At the end of 2013 the first signs of what would eventually become one of the most lucrative attacks for cybercriminals were spotted. Cryptolocker is the name of the most popular family of ransomware, which has ended up being used as the name for all threats of this type.

The threat always works on the same, simple premise: it encodes documents and demands a ransom in order for them to be returned.

They usually geo-locate the IP of the victim to show the message containing instructions on how to pay the ransom, which is always displayed in the language of the corresponding country. The payments have to be done using Bitcoin and all contact with the cybercriminal is carried out via Tor, which helps the attackers to remain at large from the authorities.

These attacks became more and more popular throughout the course of 2014, starting out with isolated attacks on individuals before turning their focus towards corporations, which turned out to be far more rewarding – the stolen information had a higher value and the ransom (usually around €300) was spare change to the majority of businesses.

In 2015 we have seen how they have fine-tuned the attacks to try and overcome any defenses that were put in their way:

  • They no longer commit errors when encoding files. These mistakes allowed security companies to create tools to recover documents without paying the ransom.
  • New families of threats have appeared – more groups of cybercriminals are using Cryptolocker, which has become the most popular type of threat at the moment.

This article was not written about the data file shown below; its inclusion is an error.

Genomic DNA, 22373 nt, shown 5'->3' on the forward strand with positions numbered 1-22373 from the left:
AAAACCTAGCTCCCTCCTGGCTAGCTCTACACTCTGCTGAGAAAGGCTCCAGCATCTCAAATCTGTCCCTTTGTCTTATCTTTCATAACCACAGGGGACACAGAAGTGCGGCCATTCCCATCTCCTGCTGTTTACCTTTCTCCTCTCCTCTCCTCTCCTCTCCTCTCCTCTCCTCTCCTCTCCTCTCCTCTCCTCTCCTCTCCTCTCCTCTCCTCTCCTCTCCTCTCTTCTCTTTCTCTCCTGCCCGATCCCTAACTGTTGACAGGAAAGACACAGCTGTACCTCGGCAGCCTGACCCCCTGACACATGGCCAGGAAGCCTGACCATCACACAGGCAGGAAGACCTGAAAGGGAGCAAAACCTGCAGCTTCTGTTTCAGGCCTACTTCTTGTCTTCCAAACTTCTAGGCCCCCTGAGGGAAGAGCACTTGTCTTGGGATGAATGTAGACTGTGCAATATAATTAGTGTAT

• All of them use Bitcoin as a payment method, meaning they can’t be traced.
  • They have focused on two paths of distribution:
    • Via Exploit Kits
    • By email with a compressed attachment
  • They are creating new forms of attack, and we have seen them start to use PowerShell scrips, which come by default with Windows 10.
  • In terms of mobile devices, although we have seen some attacks (such as that which changed the access codes to the device), they are still the exception to the rule.

How to protect against Cryptolocker

As regards protecting ourselves, we must remember that Cryptolocker has different “needs” when compared to a traditional malware – it isn’t persistent (once the documents are encoded, it doesn’t need to remain on the system and, in fact, some variations delete themselves), and it doesn’t care if it is detected by an antivirus (all that matters is that it can launch its attack before being detected, any time after that makes no difference).

Traditional forms of detection are now rather useless, as before launching an attack it will check that these technologies can’t detect the sample, and it will change itself in order to evade them if this isn’t the case. Behavioral analysis isn’t capable of detecting what it does in the majority of cases, as it usually installs itself in the processing systems to encode the files from there, making it look like a normal operation.

Only a system that monitors everything that is running on the computer, such as Panda Adaptive Defense 360, can be an effective method of stopping these attacks on time, before they put our documents at risk.